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The big green car by Simon Collinson

It was dark and horrible that night and the mist danced around as my car dragged its way through the country lanes around Burtonwood. I wondered what gloomy and  lonely lanes this car was straying through. Unsure of what lay beyond every twist and bend.

The dreariness was just dreadful around these parts. The dreariness clung to these tenebrous lanes like some heavy chain. The mist clung to these hedged lanes like some suffocating membrane.

The trees clung about in a threatening lurch , with all their rustling conspiracies , snarling branches flailing  towards the car.

I’d just passed my test and my first car was a heavy green monster that spouted out more smoke and fumes to add to the misty , dreary night.

Feeling nervous from the heavy controls of the car. There seemed to be a delay between me pressing something and the car responding. I wish I'd got a smaller, lighter car now.

To celebrate, I had a right car full that night. My wife in the front , the kids in the back with their friend Sara, and I wished it wasn’t so crowded. I felt weighed down by responsibility.

I was getting more anxious by the minute. Sweat running down my face and arms. Heart beating faster. I didn’t feel fully in control of this heavy machine.

I wasn’t sure what was ahead with the mist and darkness. There wasn’t much lighting on these lanes.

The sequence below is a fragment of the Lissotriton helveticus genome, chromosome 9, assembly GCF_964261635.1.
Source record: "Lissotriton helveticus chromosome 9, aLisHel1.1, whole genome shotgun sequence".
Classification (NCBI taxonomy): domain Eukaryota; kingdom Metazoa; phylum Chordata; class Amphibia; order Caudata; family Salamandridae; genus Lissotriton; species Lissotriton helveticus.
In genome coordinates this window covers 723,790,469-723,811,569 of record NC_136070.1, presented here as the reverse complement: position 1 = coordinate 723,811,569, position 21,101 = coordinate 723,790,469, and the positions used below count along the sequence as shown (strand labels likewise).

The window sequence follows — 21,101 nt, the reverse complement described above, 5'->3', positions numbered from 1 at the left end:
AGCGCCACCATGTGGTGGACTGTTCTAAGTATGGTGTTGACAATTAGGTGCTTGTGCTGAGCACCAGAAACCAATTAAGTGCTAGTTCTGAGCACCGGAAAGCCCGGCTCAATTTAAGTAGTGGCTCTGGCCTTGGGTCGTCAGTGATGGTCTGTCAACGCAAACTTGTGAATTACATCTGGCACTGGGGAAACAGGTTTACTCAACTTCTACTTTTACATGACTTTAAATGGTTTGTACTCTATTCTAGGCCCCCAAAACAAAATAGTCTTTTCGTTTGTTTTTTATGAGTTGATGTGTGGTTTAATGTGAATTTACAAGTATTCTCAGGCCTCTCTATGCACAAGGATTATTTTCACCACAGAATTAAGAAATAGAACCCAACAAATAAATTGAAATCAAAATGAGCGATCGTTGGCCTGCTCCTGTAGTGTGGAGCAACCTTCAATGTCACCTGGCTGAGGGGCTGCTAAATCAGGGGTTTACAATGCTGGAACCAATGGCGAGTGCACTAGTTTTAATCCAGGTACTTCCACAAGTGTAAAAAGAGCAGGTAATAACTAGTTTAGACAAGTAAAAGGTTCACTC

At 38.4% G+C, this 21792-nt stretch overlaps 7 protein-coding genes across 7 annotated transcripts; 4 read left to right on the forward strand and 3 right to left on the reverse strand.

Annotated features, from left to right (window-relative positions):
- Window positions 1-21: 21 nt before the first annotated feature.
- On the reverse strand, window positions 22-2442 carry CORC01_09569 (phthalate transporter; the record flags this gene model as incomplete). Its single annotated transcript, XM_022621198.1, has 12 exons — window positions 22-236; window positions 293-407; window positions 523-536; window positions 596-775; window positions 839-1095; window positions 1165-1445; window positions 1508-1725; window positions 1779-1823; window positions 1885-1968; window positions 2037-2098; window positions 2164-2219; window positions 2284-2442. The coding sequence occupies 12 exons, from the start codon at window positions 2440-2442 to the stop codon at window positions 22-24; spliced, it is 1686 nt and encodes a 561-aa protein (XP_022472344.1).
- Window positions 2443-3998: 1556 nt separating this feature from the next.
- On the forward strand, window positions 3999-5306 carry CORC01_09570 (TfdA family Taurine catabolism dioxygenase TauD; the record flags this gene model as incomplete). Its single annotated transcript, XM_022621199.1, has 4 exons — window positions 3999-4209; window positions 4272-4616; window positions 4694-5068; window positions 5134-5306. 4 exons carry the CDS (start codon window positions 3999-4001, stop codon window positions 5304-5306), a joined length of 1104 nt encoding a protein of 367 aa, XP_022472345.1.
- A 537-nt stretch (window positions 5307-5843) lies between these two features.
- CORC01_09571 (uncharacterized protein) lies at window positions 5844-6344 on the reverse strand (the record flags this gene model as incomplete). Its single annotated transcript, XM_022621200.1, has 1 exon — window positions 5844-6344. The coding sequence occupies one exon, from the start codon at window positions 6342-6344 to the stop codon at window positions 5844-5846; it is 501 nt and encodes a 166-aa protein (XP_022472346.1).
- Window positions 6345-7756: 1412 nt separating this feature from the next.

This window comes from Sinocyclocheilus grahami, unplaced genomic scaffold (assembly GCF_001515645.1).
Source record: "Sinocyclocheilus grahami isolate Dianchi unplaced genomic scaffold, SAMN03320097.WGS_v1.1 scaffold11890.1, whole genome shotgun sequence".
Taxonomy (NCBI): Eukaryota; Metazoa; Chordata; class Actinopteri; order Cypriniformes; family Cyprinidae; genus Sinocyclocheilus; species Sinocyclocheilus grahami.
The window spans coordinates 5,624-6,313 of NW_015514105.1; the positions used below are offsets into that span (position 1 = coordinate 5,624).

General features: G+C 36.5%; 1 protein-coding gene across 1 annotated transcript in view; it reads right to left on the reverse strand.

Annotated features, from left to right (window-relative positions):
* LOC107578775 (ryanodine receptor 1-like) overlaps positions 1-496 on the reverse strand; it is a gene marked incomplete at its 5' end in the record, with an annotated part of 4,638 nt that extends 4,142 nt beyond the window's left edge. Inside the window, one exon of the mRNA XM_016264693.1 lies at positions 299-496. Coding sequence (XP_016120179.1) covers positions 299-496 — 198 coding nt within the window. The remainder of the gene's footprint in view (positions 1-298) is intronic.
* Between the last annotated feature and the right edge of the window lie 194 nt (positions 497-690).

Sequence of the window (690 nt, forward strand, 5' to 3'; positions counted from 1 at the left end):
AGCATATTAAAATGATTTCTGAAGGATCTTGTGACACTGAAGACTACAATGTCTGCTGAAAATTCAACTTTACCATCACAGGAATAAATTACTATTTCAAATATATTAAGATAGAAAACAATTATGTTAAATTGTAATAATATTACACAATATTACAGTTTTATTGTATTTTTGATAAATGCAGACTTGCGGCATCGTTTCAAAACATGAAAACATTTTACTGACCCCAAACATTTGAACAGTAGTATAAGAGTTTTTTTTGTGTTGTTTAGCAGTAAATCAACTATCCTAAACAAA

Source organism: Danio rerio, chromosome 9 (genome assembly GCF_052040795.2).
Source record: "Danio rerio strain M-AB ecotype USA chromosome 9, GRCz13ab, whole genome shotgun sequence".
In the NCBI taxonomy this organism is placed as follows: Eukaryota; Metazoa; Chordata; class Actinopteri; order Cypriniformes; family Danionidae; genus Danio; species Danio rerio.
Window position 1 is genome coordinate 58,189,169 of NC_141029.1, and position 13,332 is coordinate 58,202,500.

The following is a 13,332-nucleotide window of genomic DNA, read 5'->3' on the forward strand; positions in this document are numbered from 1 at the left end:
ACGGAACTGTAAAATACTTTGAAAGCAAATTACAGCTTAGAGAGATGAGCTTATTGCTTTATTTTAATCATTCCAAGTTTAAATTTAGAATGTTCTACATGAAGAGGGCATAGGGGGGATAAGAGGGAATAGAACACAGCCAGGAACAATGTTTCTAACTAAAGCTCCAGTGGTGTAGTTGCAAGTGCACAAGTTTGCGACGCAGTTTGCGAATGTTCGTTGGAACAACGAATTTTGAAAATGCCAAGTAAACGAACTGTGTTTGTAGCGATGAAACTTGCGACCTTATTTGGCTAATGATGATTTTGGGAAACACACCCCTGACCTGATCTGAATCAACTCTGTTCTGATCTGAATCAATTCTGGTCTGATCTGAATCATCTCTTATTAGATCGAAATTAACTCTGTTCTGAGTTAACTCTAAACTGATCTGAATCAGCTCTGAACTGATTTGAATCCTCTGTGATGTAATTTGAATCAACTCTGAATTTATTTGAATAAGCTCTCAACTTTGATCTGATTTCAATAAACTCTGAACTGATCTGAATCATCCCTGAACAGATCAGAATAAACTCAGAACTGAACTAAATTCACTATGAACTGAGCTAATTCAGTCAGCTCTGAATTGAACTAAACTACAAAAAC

I came to a junction. At least there was a light here , even if it was a dull yellow one.. The curling mist was at its most capricious: now you see it , now you don’t.

Then I saw a girl standing on the edge of the junction. She was the same height and age as Sara and she was wearing a bright violet coat.

The car was too close to her. It was going to hit her! I veered sharply. Had I moved the car in time? Had the car responded in time?

“What have you done that for?” came the cries all around. The passengers hadn’t appreciated being jolted.

I told them I was trying to avoid the girl on the edge of the grass verge back there.

“What girl? We didn’t see anyone!”

“The one wearing the bright violet coat,” I said.

No one had seen anybody on that junction.

My mind was full of worries that I might have hit her.

“You need your eyes tested.”

But I got out and walked the 100 or so yards back to the junction. The mist was still swirling and it was cold. The mist was getting thicker and clinging to my face as I reached the junction. There was nobody there. No sign of a body.

I turned around relieved and went to walk back to the car; my limbs seemed slowed down by all the tension and anxiety released from my head to my legs and arms.

I noticed the mist was now lifting somewhat and I could see the hedgerows more clearly.

But there was no sign of the car I had walked away from not less than 2 minutes ago.

The mist had now lifted completely. The big green car was gone. There was no sign of the girl or the junction. I didn’t have a clue where I was.

Nothing looked familiar to me anymore.

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